#10

yes… this is what i was doing in the first code i post in js, but here i do not get even one good answer for N=21 or more… thx for your answer


#11

You need better flow control measures.

if...then.
  action1
else
  action2

so that action1 and action2 will not be doing in a sequence.

Recursion is often harder to debug and implement well. However, most recursive functions can be written as loops. In your case, rewriting the function into a for- or while-loop is straight forward.


#12

This puzzle was quite hard for me, harder than many ‘hard’ ones…
My solution timeouted at big N and when I was out of ideas on how to make it faster in PHP, the last validator still timeouted. But it seems I was so close to the threshold, that after several resubmits (without any change) I passed… Maybe the PHP opcache makes source parsing unnecessary the second time, or the runtime machine had less background work to do… :slight_smile:

PS:

WHAT WILL I LEARN?

:bulb::bulb::bulb::bulb::bulb:

LOL…

What I really DID learn, is a paraphrase from the known joke:
- "How many Codingamers are needed to change a lightbulb?"
- Two! Because the success rate of the Light Bulb CG community puzzle is ~50%...
:slight_smile:


#13

[JS]

For me it was quite hard. I got stuck at finding working algorithm, then I desperate until i found how to code it fast enought. My approach was have current “number” in array(x[i]=y vs some string concate operations and stuff) of char and compare it to final number in const string. I would like some comments:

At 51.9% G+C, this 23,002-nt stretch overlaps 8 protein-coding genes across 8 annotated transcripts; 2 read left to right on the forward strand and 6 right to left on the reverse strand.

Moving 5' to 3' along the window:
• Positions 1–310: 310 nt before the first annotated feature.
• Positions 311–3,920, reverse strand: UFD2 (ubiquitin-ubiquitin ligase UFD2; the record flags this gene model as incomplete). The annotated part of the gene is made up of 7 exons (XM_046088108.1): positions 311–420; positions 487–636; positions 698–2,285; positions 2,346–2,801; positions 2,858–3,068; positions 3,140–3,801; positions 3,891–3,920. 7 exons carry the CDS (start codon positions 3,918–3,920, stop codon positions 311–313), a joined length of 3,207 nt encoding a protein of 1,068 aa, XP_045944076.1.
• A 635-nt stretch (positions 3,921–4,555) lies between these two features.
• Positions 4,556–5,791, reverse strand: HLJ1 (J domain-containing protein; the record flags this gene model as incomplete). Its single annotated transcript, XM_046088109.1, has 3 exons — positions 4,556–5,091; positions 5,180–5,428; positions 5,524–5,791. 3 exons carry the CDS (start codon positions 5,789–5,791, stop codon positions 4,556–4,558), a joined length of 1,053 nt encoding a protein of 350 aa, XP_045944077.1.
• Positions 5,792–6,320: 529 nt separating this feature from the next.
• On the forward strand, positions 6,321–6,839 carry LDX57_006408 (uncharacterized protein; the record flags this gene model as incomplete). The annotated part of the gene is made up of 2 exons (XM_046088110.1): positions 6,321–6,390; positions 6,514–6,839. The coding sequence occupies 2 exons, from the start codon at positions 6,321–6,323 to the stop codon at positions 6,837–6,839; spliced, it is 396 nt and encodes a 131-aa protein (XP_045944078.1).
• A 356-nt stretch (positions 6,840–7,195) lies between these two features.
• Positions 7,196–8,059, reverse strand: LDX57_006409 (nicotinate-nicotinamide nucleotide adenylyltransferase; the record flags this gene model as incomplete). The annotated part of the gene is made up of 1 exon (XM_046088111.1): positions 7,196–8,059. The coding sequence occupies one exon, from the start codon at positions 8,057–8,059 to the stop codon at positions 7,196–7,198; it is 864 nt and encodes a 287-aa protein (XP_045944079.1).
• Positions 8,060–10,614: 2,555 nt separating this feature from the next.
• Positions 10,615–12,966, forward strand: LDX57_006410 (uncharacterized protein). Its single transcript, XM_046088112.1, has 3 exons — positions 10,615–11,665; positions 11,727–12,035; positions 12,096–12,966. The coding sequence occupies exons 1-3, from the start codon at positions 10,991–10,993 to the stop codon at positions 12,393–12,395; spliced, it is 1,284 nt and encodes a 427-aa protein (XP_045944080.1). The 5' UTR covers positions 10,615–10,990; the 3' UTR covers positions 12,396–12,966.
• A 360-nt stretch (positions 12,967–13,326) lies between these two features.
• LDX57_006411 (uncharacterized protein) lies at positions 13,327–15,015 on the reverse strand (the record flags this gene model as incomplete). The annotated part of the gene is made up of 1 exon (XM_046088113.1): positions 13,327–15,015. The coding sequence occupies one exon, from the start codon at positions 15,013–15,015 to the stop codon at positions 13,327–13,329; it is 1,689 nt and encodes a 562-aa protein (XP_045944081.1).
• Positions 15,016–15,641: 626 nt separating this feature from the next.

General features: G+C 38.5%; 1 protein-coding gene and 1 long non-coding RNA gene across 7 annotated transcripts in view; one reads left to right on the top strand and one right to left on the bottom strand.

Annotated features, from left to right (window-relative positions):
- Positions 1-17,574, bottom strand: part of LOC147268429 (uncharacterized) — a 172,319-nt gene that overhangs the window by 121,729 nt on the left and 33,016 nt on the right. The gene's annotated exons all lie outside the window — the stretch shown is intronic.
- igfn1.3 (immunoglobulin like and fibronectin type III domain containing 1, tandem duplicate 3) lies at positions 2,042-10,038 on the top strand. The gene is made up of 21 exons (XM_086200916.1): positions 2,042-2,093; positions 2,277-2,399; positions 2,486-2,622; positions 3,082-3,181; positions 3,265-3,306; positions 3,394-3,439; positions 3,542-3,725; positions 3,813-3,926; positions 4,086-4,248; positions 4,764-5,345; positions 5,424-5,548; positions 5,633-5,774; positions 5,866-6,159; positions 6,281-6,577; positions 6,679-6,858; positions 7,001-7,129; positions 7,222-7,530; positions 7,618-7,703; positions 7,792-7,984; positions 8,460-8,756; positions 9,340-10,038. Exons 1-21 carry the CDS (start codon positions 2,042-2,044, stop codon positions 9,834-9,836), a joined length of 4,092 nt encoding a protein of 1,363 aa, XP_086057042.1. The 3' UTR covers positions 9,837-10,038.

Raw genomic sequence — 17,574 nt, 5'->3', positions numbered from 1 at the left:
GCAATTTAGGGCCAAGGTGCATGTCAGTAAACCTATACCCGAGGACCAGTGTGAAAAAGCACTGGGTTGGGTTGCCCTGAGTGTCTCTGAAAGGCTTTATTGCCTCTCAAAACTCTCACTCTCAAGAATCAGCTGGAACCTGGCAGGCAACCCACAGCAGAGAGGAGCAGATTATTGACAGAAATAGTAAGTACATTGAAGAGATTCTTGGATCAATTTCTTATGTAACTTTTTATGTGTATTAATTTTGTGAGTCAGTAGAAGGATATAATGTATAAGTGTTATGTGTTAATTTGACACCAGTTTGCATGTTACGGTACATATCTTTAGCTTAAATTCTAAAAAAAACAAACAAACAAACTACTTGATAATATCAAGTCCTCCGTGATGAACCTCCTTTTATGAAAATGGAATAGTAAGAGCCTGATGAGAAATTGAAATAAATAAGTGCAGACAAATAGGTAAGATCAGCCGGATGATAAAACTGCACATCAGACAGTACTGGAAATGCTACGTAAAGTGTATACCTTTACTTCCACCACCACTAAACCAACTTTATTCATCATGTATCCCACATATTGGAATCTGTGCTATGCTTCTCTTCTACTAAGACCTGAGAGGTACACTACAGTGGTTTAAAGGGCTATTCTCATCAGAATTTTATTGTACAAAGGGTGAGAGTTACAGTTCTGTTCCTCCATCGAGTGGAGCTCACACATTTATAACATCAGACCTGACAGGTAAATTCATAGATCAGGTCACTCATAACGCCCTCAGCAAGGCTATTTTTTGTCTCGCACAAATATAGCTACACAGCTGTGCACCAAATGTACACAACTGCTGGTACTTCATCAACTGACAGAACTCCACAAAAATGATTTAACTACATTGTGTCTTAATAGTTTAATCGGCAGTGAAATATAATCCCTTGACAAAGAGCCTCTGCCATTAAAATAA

1. Binary numbers 110, 1100, 11000,… are 6, 12, 24, but i think that this fact is usseless. I dont see how should I use advatage of that.
  2. I tried rewrite my re-cursed code to stack machine, but after check its duration (in JS for example console.time()) I found out that its slower?? It didnt work for me. Also i tried optimalize everything other, one thing that i am aware of, but i see it nearly everywhere is construct like this:for(let i = 0; i < array.length - 1; i++){} this is bad because every loop is array.lenght process once again, much more efficient is declare and used only constant: len = array.length - 1;, but after some ideas (check for other tips in internet), it didnt work as well for me.
  3. At last, last thing that I was missing in my approach was line which had huge impact on result:
    let matcher = x.join('').match(/[0-1]10*$/); . These buildin functions were for my code too heavy, too cumbersome. I tried write my implementation of them, its quite easy but powefull. (Write 1 for-loop over element of array and chceck if for i ==1 and i+1==1, then return i is satisfy enough).